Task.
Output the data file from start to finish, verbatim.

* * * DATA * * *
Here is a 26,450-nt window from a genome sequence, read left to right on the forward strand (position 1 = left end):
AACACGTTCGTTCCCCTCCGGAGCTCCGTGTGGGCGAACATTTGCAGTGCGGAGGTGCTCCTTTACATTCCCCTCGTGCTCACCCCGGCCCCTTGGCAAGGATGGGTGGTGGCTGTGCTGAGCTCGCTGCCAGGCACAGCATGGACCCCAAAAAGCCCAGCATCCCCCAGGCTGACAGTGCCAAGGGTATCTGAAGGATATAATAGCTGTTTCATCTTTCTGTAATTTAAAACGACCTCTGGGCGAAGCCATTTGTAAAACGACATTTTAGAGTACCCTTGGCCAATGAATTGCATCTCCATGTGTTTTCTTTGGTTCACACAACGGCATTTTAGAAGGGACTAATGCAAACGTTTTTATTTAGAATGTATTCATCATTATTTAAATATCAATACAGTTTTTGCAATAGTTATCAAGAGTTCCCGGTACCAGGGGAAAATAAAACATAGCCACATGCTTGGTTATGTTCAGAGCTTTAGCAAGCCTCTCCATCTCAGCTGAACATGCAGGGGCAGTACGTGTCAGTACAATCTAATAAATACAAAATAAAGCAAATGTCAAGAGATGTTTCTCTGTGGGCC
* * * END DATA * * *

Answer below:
Here is a 26,450-nt window from a genome sequence, read left to right on the forward strand (position 1 = left end):
AACACGTTCGTTCCCCTCCGGAGCTCCGTGTGGGCGAACATTTGCAGTGCGGAGGTGCTCCTTTACATTCCCCTCGTGCTCACCCCGGCCCCTTGGCAAGGATGGGTGGTGGCTGTGCTGAGCTCGCTGCCAGGCACAGCATGGACCCCAAAAAGCCCAGCATCCCCCAGGCTGACAGTGCCAAGGGTATCTGAAGGATATAATAGCTGTTTCATCTTTCTGTAATTTAAAACGACCTCTGGGCGAAGCCATTTGTAAAACGACATTTTAGAGTACCCTTGGCCAATGAATTGCATCTCCATGTGTTTTCTTTGGTTCACACAACGGCATTTTAGAAGGGACTAATGCAAACGTTTTTATTTAGAATGTATTCATCATTATTTAAATATCAATACAGTTTTTGCAATAGTTATCAAGAGTTCCCGGTACCAGGGGAAAATAAAACATAGCCACATGCTTGGTTATGTTCAGAGCTTTAGCAAGCCTCTCCATCTCAGCTGAACATGCAGGGGCAGTACGTGTCAGTACAATCTAATAAATACAAAATAAAGCAAATGTCAAGAGATGTTTCTCTGTGGGCC